2014 Emmys: Who Got Snubbed

(HBO/Helen Sloan)

The 2014 Emmy Nominations were announced today, and there were a lot of things that academy voters got right. (Game of Thrones! Orange is the New Black! Mad Men!)

And then there's a whole lot of shows that got screwed.

Sure, you can't please anyone when it comes to awards voting. But these TV heavyweights got royally KO'd before they even stepped into the ring.

Outstanding Drama Series: "Boardwalk Empire" and "Sons of Anarchy"

The first isn't seem so much a snub on viewer's part as much as HBO promoting it's more buzzed about series. Which is a shame, because "Boardwalk Empire" has flown completely under the radar, a series that finally reached dramatic maturity and is utterly entertaining in every sense of the word. Excluding "Sons of Anarchy" though is just a crime. The gritty and harrowing series about power struggles within a Californian biker gang is some top notch television. FX has gotten plenty of praise for their comedies but have failed to get the attention they deserve for dramas.

Outstanding Comedy Series: "Brooklyn Nine-Nine"

The humor started off as pretty juvenile, but "Brooklyn Nine-Nine" found it's pacing and arrested plenty of viewers' attention with it's biting comedy. Switch this one in and take out "Silicon Valley."

Outstanding Lead Actor in a Drama Series: James Spader, "The Blacklist"

Right now, you have six actors in the category who are either in "revolutionary, innovative shows" or in "the defining roles of their careers." Which Spader's role as Raymond "Red" Reddington in "The Blacklist" doesn't fall into either. "The Blacklist" is good, but not on the masterful production level of those HBO and AMC series. And even though Spader isn't putting on the role of a lifetime, he's still pretty damn good. So with no more "Breaking Bad" and "Mad Men" ending next year, expect some room to open up for Spader.

Outstanding Lead Actress in a Drama Series: Keri Russell, "The Americans"

The Emmy's got it right by recognizing Lizzy Caplan's performance in "Masters of Sex" early on. But Keri Russell deserves much more attention for her role as KGB spy turned American nuclear family matriarch Elizabeth Jennings in "The Americans." This is bound to be one of those shows that gets really popular in its third season, and then everyone will claim they've been watching along the entire time. Hopefully then Keri will get some hot Emmy love for her Cold War character.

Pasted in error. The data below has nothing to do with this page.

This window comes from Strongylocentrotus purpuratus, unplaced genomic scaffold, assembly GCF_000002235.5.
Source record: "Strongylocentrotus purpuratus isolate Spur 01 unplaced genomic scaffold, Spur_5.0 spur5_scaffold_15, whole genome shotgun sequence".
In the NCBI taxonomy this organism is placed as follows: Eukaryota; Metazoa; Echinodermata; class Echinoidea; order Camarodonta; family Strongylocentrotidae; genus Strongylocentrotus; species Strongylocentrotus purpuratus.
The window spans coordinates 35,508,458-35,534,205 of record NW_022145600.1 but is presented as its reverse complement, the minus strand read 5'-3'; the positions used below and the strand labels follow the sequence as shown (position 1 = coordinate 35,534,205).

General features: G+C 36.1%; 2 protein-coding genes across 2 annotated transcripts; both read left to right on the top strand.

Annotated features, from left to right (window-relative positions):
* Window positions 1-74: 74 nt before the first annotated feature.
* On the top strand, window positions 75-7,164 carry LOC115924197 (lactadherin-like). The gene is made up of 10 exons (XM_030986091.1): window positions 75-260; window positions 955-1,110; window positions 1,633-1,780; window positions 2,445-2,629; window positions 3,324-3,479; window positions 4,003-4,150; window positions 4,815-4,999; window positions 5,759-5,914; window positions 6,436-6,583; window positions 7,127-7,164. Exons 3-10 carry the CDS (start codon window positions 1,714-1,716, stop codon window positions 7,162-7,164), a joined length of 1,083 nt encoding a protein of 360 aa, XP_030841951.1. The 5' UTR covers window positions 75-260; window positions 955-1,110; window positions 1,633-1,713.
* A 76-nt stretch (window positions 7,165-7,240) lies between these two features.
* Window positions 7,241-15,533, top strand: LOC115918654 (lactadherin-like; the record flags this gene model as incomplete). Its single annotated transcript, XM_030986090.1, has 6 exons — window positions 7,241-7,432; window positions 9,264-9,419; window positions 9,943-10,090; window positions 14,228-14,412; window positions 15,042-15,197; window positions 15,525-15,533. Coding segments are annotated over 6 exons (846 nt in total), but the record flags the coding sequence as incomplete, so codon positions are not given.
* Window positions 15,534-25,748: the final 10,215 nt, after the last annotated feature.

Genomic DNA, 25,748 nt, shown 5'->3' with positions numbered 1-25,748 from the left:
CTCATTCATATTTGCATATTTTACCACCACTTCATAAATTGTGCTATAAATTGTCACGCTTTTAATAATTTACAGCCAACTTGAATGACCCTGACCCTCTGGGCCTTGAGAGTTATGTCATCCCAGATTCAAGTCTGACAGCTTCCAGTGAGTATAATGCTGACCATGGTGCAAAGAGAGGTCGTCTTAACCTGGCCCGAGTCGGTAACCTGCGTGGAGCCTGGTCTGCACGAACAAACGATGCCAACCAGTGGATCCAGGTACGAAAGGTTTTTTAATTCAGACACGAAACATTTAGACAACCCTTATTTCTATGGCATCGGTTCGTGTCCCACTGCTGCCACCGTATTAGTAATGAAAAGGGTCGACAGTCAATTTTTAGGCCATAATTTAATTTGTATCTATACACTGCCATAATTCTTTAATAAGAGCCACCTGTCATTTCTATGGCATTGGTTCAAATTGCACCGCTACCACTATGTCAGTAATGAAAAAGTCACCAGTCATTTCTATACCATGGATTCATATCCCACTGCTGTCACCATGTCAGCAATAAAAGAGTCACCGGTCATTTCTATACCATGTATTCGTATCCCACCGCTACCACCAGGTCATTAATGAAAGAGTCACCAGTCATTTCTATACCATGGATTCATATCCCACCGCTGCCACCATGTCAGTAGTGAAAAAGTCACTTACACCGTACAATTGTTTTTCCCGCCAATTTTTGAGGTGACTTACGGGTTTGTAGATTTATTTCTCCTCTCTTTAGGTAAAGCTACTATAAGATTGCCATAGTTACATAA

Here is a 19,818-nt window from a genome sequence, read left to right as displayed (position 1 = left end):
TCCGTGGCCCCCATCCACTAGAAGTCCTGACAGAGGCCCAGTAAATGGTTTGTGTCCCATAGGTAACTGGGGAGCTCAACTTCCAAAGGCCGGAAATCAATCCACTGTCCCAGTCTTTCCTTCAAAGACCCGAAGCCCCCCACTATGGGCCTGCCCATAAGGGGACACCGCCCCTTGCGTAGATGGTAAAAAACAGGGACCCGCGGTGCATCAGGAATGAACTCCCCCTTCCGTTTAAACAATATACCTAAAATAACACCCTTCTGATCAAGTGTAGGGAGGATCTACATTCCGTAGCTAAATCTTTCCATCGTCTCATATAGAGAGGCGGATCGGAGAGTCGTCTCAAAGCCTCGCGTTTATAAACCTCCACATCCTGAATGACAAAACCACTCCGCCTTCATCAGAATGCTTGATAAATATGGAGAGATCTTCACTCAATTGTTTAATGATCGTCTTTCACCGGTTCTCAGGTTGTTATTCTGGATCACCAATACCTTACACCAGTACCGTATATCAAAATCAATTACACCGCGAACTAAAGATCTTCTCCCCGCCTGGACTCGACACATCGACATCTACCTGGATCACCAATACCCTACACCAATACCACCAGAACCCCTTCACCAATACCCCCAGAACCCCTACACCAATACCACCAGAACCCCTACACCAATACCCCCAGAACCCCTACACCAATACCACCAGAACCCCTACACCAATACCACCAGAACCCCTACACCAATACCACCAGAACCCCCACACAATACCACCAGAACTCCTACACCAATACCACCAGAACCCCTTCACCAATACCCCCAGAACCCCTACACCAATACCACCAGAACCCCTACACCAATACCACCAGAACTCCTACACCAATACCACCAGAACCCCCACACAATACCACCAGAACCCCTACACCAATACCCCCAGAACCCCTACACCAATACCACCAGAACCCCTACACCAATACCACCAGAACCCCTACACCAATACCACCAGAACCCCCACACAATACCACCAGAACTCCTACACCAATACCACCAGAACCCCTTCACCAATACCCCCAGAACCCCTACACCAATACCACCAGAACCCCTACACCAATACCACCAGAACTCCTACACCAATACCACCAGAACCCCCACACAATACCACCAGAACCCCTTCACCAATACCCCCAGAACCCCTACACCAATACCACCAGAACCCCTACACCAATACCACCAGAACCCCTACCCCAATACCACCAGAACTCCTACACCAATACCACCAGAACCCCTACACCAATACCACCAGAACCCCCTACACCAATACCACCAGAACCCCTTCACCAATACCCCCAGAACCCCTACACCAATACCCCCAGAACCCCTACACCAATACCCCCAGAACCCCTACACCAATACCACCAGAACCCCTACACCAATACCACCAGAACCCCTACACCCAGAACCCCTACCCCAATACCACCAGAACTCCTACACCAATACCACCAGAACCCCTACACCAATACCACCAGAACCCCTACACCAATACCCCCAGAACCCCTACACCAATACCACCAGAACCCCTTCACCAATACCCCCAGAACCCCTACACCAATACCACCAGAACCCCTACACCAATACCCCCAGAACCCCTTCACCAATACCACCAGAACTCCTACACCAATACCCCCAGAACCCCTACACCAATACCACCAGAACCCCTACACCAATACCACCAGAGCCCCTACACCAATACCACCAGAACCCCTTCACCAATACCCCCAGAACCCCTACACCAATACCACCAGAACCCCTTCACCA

Outstanding Supporting Actress in a Drama Series: Michelle Monaghan, "True Detective"

Lurking underneath "True Detective's" eerie and haunting criminal investigation were some much darker themes of the exploitation and dismissal of women. And Michelle Monaghan's emotionally tortured turn Maggie Hart was a magnificently complex performance. Watching Monaghan's stunning transformation through the course of those eight episodes is nearly as stunning as the Yellow King's himself.

Outstanding Supporting Actor in a Drama Series: Charles Dance, "Game of Thrones"

It's hard for any actor to make a name for themselves on a show with a cast of hundreds. But it's a royal crime that Charles Dance wasn't recognized for his role as the menacing and manipulating patriarch Tywin Lannister. Dance brings the brooding and calculating nature of Lannister to life, a menacing threat in the eyes of his enemies, and an emotionally absent daddy to the children who need him first. Emmy voters probably knew that Dance put on a phenomenal show, but saw how much love "Game of Thrones" was already getting and felt ok leaving Dance out of the Emmy royal ball.

Outstanding Supporting Actress in a Comedy Series: Uzo Aduba, "Orange is the New Black"

Orange is the New Black suffers from being in that confusing genre category known as "dramedy." And with "Orange is the New Black" being recognized as a comedy rather than a drama, that means that those inmates who put on a great performance are likely to be ignored. Which is a shame because Uzo Aduba has proven for two seasons now to be the best part of "Orange is the New Black."

Outstanding Supporting Actor in a Comedy Series: Neil Patrick Harris, "How I Met Your Mother"

The last season wasn't nearly as good, and many fans are still pretty pissed off about that finale, but Neil Patrick Harris was still at his comedic best as Barney Stinson. This snub was legen-, wait for it, dary.

Related Topics:
entertainmentprimetime emmy awardstelevisionentertainment